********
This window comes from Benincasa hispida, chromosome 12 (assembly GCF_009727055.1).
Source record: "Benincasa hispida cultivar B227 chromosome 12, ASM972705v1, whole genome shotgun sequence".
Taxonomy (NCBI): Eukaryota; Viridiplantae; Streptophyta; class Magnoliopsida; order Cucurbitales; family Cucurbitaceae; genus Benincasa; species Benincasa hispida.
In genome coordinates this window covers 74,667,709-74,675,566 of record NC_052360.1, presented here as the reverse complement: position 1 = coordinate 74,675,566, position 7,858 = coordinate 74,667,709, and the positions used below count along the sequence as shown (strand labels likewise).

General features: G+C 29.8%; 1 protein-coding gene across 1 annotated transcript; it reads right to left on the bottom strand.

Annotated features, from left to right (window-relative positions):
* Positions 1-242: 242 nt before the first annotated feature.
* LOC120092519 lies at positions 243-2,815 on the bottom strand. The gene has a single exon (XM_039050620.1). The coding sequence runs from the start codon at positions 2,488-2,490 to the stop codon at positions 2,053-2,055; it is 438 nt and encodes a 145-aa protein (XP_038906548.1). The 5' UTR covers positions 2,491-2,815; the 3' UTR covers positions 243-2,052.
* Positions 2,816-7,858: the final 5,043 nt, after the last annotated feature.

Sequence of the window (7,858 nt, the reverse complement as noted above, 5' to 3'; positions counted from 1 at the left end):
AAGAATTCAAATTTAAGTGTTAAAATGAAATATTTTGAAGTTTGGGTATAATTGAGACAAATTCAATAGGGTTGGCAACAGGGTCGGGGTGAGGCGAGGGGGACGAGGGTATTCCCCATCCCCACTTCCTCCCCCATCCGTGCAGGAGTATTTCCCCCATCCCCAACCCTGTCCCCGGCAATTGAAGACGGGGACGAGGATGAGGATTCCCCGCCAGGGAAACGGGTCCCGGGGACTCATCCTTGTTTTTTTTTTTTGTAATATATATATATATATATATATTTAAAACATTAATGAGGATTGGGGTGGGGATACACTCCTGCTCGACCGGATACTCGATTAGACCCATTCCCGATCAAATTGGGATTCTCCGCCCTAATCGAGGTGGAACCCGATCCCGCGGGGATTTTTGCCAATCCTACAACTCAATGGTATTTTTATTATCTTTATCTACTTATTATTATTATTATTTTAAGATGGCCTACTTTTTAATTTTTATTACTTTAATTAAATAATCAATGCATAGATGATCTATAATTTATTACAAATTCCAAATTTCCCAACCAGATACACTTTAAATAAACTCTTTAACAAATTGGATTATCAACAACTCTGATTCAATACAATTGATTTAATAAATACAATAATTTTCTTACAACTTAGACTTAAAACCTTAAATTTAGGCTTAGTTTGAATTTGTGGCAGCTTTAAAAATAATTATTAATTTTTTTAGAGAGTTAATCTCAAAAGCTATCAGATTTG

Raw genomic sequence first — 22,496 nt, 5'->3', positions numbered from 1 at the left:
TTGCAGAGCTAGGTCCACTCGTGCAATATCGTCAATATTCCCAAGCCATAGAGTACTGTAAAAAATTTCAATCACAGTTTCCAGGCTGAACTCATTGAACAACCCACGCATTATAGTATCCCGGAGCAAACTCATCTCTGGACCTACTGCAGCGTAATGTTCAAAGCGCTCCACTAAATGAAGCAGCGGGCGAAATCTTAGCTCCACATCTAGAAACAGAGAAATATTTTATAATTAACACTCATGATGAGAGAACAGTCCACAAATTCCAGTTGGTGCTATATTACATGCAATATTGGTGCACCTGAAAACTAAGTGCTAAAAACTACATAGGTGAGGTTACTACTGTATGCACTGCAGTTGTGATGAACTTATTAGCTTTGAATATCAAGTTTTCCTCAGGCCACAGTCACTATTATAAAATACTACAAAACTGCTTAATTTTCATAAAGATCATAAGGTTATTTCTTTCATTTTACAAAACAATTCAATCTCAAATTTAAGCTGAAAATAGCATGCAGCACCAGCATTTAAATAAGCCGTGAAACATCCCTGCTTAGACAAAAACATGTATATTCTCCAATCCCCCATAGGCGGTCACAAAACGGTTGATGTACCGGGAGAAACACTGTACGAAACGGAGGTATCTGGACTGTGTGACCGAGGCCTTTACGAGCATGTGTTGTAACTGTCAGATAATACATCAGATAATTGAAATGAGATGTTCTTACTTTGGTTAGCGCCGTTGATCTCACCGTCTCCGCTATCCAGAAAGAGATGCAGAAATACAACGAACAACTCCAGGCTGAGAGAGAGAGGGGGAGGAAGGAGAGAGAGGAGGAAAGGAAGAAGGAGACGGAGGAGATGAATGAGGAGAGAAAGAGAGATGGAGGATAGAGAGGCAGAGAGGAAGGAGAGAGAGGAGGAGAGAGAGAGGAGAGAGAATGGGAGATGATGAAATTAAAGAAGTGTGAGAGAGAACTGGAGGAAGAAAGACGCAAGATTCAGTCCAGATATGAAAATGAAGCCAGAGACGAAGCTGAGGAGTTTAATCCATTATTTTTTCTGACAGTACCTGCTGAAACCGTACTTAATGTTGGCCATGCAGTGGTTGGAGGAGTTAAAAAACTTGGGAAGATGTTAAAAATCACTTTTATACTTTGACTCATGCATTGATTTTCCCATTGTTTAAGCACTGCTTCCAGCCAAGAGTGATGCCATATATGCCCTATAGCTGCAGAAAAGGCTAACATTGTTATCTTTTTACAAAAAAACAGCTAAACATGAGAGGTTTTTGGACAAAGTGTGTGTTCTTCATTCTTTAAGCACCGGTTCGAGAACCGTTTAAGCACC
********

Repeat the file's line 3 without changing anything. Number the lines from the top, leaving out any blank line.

Taxonomy (NCBI): Eukaryota; Viridiplantae; Streptophyta; class Magnoliopsida; order Cucurbitales; family Cucurbitaceae; genus Benincasa; species Benincasa hispida.